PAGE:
The Blotter: Falcone, Harbinger settle with SEC for $18 million

Also: Chariot Advisors hit for claiming algorithmic trading ability

The order further finds that GPMT and Ghaemi misappropriated virtually all of their customers’ funds and lost virtually all of those funds to either personal or other unauthorized use of the funds or through speculative margin trading in an account at a London brokerage.  As a result, customers were left with no precious metals and with only a fraction of their funds having been returned to them. 


CFTC seeks to revoke registration of Chicago Trading Managers 

The CFTC filed a notice of intent to revoke the registration of Chicago Trading Managers LLC (CT Managers).  CT Managers is currently registered with the CFTC as a commodity pool operator and commodity trading advisor.

The CFTC alleges that CT Managers is subject to statutory disqualification from CFTC registration based on a default judgment and permanent injunction order entered by the U.S. District Court for the Southern District of New York on May 15, 2013. That injunction prohibits CT Managers from committing further fraud.  Additionally, the default judgment includes findings that CT Managers defrauded pool participants who had invested more than $9 million by knowingly issuing or causing to be issued false account statements for the commodity pools.  

In the default judgment order, CT Managers was held liable for fraud and ordered to pay a civil monetary penalty of $1.4 million, jointly and severally with another defendant. 


CFTC seeks to revoke registrations of Veruus Wealth Management 

The CFTC filed a notice of intent to revoke the registrations of Veruus Wealth Management, LLC, a registered commodity pool operator and commodity trading advisor.  

The CFTC alleges that Veruus is subject to a statutory disqualification from CFTC registration based on an order of default judgment entered by the District Court for the City and County of Denver, Co. on Nov. 28, 2012.  In that private litigation, the plaintiffs alleged that the defendants solicited them to invest in a Veruus-managed foreign exchange trading account and that they were the victim of civil theft and conversion.  The judgment order entered by the Court found Veruus liable for civil theft and conversion of $339,517.79 in customer funds.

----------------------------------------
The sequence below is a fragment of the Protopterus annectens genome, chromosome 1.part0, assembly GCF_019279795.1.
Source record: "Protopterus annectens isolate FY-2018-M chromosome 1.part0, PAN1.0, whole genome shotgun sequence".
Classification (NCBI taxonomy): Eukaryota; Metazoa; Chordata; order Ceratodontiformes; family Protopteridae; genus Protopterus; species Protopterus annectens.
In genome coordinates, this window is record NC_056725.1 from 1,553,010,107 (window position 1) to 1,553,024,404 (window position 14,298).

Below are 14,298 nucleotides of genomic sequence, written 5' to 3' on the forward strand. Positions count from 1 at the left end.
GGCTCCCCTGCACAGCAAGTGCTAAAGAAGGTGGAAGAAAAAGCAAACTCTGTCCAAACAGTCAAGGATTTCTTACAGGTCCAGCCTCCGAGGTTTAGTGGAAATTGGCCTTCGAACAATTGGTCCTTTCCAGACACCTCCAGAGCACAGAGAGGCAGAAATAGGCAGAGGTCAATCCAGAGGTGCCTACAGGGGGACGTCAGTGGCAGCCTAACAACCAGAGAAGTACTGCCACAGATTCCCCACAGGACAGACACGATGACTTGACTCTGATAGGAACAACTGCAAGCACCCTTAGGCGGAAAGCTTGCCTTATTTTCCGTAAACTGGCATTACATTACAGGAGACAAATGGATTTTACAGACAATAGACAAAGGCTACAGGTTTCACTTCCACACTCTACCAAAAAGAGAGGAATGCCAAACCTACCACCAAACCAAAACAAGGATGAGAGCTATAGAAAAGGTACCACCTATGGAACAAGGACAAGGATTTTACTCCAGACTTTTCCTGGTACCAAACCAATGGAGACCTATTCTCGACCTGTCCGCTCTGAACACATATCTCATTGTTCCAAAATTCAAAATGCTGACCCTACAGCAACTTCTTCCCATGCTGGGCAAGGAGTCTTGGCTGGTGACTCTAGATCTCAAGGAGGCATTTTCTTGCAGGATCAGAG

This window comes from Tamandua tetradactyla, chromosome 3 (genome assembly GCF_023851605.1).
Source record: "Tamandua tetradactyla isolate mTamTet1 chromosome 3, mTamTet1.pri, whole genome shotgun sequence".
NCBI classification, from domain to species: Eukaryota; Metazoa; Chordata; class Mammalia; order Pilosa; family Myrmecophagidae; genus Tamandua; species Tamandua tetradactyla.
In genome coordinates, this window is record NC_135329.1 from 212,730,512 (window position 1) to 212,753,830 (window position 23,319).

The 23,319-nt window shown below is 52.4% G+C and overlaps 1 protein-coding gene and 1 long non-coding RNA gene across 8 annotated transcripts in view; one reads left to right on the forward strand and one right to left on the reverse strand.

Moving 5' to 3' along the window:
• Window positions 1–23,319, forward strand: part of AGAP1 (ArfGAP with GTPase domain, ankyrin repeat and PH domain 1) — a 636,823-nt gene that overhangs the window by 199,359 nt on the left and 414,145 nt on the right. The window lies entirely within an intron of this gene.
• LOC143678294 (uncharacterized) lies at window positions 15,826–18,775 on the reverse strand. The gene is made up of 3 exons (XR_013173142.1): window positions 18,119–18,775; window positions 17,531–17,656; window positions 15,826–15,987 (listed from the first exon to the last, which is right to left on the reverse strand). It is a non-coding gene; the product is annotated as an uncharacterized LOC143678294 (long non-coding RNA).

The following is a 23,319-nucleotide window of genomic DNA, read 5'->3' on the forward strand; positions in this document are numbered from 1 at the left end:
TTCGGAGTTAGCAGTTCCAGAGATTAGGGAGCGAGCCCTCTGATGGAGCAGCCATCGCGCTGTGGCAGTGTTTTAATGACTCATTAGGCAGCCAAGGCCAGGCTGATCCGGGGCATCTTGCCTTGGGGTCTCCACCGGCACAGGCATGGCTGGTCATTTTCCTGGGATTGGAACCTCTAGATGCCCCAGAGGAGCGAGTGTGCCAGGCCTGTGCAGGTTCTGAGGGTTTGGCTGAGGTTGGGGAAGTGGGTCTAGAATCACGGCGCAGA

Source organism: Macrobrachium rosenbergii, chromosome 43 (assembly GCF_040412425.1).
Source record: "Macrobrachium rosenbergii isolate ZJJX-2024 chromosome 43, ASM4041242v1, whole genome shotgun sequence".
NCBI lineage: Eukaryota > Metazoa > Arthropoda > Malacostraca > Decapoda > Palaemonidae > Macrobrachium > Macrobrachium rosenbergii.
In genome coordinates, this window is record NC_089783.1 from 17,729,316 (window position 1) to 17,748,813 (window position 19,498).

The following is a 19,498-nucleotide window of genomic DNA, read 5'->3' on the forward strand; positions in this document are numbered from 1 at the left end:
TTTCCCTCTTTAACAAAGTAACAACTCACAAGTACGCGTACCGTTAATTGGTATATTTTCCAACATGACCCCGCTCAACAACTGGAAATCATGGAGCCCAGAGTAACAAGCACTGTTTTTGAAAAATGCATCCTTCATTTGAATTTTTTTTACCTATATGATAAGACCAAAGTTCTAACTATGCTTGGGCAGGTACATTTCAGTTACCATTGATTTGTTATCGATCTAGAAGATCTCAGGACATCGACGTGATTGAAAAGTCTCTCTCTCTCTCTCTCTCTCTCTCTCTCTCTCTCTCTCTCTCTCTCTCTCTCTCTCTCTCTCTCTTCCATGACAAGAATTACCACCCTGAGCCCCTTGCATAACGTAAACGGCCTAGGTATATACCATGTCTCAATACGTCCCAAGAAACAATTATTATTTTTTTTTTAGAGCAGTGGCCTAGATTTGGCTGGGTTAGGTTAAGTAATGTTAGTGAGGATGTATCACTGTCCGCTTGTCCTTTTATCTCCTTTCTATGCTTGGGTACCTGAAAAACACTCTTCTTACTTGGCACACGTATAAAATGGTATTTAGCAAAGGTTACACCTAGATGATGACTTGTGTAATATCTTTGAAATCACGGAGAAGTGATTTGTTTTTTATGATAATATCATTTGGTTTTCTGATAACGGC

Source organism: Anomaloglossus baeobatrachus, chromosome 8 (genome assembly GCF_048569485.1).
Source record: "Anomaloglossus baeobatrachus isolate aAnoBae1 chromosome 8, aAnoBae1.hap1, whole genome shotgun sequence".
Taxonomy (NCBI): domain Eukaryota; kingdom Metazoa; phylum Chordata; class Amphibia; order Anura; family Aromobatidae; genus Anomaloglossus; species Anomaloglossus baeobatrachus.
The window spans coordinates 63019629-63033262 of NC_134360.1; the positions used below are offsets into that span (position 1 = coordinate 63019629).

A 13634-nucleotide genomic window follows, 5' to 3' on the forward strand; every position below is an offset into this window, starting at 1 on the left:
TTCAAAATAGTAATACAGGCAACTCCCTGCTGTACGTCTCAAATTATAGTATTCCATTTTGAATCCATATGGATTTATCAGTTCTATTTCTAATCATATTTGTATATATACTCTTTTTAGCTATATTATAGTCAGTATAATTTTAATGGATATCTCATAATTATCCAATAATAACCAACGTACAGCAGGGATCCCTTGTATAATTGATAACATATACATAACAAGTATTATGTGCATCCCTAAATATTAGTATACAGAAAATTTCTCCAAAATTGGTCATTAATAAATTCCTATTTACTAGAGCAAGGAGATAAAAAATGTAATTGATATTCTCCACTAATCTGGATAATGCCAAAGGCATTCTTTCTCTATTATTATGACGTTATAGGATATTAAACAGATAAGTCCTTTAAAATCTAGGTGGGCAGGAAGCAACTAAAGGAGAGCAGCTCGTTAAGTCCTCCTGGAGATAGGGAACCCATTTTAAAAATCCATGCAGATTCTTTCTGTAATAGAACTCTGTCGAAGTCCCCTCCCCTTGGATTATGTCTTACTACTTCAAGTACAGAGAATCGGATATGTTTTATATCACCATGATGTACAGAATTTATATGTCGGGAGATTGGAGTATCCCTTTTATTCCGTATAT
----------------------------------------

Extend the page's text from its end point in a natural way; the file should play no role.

SEC charges Chariot Advisors for misleading fund board on algorithmic trading ability

The Securities and Exchange Commission (SEC) announced charges against a North Carolina-based investment adviser and its former owner for misleading an investment fund’s board of directors about the firm’s ability to conduct algorithmic currency trading so they would approve the firm’s contract to manage the fund.

The SEC alleges that Chariot Advisors LLC and Elliott L. Shifman misled the fund’s board about the nature, extent, and quality of services that the firm could provide as he touted the competitive benefits of algorithmic trading in two presentations before the board. Contrary to what Shifman told the directors, Chariot Advisors did not devise or otherwise possess any algorithms capable of engaging in the currency trading that Shifman was describing.  After the fund was launched, Chariot Advisors did not use an algorithm model to perform the fund’s currency trading as represented to the board, but instead hired an individual trader who was allowed to use discretion on trade selection and execution.  The misconduct by Shifman and Chariot Advisors caused misrepresentations and omissions in the Chariot fund’s registration statement and prospectus filed with the SEC and viewed by investors.

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